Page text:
Salyut Program Insignia
Salyut 4 (DOS 4) (Russian: Салют-4; English translation: Salute 4) was a Salyut space station launched on December 26, 1974 into an orbit with an apogee of 355 km, a perigee of 343 km and an orbital inclination of 51.6 degrees. It was essentially a copy of the DOS 3, but unlike its ill-fated sibling it was a complete success. Three crews attempted to make stays aboard Salyut 4 (Soyuz 17 and Soyuz 18 docked; Soyuz 18a suffered a launch abort). The second stay was for 63 days duration, and an unmanned Soyuz capsule remained docked to the station for three months, proving the system's long-term durability. Salyut 4 was deorbited February 2, 1977, and re-entered the Earth's atmosphere on February 3. Salyut 4 held the record for long-duration missions for a time.


Installed on the Salyut 4 were OST-1 (Orbiting Solar Telescope) 25cm solar telescope, designed at the
Crimean Astrophysical Observatory, and two X-ray telescopes. One of X-ray telescopes, the Filin telescope made observations of several stars. These X-Ray observations - some of the first taken from space, were published for global use. (We had taken X-Ray images of the sun briefly).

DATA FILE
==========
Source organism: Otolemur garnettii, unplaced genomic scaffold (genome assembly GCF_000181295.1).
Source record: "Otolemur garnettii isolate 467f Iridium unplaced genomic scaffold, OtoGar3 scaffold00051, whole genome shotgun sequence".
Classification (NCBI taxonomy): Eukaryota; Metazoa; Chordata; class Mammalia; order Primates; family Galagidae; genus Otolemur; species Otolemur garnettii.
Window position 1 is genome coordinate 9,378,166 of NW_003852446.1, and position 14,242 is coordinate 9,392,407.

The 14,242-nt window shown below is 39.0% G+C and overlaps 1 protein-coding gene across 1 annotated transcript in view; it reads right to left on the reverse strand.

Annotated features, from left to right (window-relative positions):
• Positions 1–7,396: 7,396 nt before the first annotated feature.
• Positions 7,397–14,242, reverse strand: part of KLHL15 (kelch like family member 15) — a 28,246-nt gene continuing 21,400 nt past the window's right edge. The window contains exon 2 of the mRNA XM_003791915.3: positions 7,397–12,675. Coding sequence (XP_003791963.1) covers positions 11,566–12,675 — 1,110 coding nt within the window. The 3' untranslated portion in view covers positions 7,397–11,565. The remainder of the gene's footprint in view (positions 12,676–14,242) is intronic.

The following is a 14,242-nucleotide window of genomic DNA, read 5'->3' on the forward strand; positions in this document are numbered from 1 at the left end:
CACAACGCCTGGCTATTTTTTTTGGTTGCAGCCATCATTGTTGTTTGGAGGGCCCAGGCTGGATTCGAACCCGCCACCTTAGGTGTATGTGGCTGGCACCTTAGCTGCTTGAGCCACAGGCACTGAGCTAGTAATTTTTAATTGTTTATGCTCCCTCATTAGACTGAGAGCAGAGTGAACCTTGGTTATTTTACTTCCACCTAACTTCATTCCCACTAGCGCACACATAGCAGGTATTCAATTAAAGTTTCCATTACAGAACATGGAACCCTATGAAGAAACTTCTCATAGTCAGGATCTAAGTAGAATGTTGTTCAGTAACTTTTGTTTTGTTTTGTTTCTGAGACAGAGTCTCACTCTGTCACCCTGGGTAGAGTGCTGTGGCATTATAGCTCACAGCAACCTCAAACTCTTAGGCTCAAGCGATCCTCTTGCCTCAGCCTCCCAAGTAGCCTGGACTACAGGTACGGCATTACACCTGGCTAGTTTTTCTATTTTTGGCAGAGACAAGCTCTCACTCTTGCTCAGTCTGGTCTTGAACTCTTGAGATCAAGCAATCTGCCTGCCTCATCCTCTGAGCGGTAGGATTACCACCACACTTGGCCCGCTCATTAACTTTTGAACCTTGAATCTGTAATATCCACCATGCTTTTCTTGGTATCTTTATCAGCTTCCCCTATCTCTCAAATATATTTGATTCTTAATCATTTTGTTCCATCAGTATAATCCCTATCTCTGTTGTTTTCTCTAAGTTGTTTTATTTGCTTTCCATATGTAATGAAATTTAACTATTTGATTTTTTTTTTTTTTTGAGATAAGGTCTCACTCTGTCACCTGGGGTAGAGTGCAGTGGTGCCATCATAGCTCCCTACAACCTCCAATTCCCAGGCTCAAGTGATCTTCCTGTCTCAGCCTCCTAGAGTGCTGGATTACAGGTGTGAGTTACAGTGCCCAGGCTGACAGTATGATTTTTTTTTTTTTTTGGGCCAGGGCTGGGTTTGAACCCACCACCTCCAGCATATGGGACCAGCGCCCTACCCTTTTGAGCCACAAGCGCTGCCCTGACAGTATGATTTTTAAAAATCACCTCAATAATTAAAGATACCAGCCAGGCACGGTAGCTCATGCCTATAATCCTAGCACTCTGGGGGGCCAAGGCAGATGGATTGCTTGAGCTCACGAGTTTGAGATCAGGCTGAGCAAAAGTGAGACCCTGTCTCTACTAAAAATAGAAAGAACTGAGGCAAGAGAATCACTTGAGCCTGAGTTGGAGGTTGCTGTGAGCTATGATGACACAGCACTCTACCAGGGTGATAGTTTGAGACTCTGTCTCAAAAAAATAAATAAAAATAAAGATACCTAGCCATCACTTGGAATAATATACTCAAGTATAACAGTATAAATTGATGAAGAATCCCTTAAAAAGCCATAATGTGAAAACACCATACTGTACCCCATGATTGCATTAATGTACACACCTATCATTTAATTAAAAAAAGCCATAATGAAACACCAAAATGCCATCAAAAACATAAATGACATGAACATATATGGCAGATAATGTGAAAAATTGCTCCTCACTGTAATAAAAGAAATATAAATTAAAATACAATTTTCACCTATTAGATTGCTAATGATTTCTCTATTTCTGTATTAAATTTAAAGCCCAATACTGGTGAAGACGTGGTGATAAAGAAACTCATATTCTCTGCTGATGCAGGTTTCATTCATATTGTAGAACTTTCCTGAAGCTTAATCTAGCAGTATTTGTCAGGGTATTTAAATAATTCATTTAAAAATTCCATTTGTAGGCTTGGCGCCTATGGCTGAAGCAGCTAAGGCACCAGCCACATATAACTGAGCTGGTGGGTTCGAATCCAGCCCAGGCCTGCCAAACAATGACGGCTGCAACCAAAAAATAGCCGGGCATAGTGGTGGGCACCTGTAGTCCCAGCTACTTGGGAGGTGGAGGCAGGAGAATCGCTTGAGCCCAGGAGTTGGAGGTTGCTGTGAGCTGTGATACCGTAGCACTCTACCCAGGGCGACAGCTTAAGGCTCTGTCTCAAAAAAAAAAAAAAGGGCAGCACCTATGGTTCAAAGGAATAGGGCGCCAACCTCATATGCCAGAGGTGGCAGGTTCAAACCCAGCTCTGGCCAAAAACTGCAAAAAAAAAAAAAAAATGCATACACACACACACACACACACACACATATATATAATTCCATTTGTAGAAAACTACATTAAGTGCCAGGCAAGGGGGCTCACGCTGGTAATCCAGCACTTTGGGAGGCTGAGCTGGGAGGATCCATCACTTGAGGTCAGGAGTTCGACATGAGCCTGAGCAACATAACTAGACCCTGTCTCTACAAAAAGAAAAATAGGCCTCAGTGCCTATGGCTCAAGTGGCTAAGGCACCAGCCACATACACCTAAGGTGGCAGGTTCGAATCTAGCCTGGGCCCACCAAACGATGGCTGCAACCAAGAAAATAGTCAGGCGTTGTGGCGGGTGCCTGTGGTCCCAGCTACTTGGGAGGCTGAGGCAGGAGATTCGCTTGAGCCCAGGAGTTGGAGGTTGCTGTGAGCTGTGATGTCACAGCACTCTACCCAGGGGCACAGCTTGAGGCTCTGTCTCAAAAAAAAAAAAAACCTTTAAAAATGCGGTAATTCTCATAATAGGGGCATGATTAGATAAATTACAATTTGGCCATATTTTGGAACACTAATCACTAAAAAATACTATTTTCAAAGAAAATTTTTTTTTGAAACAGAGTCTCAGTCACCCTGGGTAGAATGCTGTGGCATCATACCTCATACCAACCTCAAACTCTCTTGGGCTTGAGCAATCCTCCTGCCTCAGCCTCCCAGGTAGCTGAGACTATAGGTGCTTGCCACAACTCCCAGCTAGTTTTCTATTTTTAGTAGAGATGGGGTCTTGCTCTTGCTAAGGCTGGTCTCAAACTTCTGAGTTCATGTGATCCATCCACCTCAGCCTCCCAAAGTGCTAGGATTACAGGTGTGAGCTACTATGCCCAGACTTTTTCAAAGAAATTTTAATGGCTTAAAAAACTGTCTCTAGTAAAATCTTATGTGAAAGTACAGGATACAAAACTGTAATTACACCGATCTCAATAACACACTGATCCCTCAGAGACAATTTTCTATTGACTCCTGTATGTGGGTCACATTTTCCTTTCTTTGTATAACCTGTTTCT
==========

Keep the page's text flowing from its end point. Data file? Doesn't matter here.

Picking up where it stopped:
While scientists at the time did not know what caused the X-rays. We have come to learn that they are emitted by super dense stars, including neutrons and black holes. This work led to a
succession of X-Ray observatories being launched -- the latest of which is the Chandra.


Length - 15.8 m
Maximum diameter - 4.15 m
Habitable volume - 90 m³
Weight at launch - 18,900 kg
Launch vehicle - Proton (three-stage)
Orbital inclination - 51.6°
Area of solar arrays - 60 m²
Number of solar arrays - 3
Electricity production - 4 kW
Resupply carriers - Soyuz Ferry
Number of docking ports - 1
Total manned missions - 3
Total unmanned missions - 1
Total long-duration manned missions - 2

Visiting spacecraft and crews

Soyuz 17 - January 11 - February 10, 1975
Georgi Grechko
Aleksei Gubarev

Soyuz 18a - April 5, 1975 - Launch abort
Vasili Lazarev
Oleg Makarov

Soyuz 18 - May 24 - July 26, 1975
Pyotr Klimuk
Vitali Sevastyanov

Soyuz 20 - November 17, 1975 - February 16, 1976
no crew

Salyut 4